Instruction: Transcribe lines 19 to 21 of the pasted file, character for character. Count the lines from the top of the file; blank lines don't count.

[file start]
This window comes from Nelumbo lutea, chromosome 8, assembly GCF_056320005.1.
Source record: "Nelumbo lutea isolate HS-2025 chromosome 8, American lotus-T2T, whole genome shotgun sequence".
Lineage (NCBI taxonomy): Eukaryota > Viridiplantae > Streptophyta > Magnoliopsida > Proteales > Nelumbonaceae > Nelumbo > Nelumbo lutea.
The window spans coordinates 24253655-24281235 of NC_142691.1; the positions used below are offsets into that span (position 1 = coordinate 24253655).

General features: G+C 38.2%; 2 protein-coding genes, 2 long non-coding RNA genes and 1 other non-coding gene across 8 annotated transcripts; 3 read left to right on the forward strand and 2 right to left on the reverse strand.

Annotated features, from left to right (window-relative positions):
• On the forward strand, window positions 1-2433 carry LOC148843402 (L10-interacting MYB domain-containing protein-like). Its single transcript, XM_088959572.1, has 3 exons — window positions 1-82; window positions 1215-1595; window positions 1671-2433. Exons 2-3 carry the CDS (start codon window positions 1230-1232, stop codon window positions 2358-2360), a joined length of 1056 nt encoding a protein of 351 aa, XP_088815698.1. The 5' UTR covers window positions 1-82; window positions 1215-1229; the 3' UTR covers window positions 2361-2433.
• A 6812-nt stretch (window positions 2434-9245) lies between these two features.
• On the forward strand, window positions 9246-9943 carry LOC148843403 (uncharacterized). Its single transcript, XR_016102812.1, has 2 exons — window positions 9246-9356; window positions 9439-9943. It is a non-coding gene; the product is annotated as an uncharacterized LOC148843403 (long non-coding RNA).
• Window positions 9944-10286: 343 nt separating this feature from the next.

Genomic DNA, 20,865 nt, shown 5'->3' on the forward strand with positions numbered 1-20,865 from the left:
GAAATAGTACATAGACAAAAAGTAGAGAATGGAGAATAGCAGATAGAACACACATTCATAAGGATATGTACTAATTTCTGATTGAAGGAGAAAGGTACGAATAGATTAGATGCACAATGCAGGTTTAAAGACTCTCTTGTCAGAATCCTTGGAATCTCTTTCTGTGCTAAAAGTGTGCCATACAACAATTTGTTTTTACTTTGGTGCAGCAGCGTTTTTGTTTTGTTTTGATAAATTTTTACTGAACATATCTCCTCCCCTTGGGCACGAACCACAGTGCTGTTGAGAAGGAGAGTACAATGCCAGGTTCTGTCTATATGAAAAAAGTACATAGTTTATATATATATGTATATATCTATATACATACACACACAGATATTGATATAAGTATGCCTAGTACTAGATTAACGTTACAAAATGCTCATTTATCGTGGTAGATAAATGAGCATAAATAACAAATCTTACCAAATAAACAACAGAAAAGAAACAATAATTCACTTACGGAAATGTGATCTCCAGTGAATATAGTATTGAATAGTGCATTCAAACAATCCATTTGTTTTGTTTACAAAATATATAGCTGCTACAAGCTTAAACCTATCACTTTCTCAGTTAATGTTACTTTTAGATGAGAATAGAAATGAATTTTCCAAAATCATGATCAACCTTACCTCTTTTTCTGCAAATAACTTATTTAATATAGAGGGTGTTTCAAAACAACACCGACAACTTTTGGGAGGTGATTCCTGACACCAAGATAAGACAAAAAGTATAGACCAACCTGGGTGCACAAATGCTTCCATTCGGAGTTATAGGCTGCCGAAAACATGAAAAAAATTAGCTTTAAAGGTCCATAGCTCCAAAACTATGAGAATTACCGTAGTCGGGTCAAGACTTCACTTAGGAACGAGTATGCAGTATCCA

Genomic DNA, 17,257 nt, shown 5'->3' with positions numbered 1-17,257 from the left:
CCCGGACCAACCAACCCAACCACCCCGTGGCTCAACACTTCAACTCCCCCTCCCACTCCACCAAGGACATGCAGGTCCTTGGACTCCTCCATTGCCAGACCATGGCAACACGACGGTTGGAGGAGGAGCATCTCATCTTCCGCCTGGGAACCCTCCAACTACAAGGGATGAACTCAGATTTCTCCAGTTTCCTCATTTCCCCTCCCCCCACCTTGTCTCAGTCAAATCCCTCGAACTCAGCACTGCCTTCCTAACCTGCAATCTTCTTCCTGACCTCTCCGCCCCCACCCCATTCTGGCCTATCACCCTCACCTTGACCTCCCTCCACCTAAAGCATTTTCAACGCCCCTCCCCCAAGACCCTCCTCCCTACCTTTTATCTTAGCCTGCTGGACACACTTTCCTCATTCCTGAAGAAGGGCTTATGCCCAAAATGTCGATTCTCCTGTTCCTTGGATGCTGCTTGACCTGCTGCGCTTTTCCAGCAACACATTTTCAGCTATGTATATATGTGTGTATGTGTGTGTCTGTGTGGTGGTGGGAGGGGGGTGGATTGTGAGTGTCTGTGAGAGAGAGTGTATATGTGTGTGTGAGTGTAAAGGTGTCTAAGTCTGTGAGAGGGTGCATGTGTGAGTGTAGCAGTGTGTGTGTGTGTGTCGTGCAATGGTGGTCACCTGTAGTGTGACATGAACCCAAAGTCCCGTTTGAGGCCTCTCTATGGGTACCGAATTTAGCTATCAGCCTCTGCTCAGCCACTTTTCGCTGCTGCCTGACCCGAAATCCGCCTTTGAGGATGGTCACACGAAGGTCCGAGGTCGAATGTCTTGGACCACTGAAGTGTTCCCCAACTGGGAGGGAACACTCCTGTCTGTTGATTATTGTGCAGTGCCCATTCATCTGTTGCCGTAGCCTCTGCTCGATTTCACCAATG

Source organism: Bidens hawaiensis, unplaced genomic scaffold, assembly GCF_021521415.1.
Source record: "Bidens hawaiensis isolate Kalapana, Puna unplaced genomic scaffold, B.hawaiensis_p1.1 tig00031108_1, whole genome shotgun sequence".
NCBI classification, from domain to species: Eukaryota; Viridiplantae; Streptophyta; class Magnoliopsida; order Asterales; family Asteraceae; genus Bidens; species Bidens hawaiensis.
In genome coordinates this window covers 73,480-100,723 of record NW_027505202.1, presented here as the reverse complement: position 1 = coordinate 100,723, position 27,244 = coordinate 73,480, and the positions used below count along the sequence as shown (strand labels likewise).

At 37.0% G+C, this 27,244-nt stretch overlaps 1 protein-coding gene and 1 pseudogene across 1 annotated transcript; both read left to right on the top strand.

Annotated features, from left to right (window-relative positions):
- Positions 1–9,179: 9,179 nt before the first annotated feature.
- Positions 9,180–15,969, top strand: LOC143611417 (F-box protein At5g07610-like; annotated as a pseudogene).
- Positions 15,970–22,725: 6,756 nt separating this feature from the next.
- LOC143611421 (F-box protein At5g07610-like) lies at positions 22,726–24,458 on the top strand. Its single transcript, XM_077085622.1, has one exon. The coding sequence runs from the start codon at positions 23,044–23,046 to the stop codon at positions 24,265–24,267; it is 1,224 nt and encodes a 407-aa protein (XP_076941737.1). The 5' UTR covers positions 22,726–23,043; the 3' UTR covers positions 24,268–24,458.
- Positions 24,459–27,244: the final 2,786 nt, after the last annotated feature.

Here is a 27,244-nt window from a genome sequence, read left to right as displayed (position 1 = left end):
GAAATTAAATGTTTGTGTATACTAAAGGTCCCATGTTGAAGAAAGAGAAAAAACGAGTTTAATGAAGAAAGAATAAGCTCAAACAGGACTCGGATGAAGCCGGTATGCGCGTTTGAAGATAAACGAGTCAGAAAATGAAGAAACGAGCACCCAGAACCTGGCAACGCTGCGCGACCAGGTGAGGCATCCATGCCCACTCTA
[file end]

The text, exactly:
At 37.0% G+C, this 27,244-nt stretch overlaps 1 protein-coding gene and 1 pseudogene across 1 annotated transcript; both read left to right on the top strand.

Annotated features, from left to right (window-relative positions):
- Positions 1–9,179: 9,179 nt before the first annotated feature.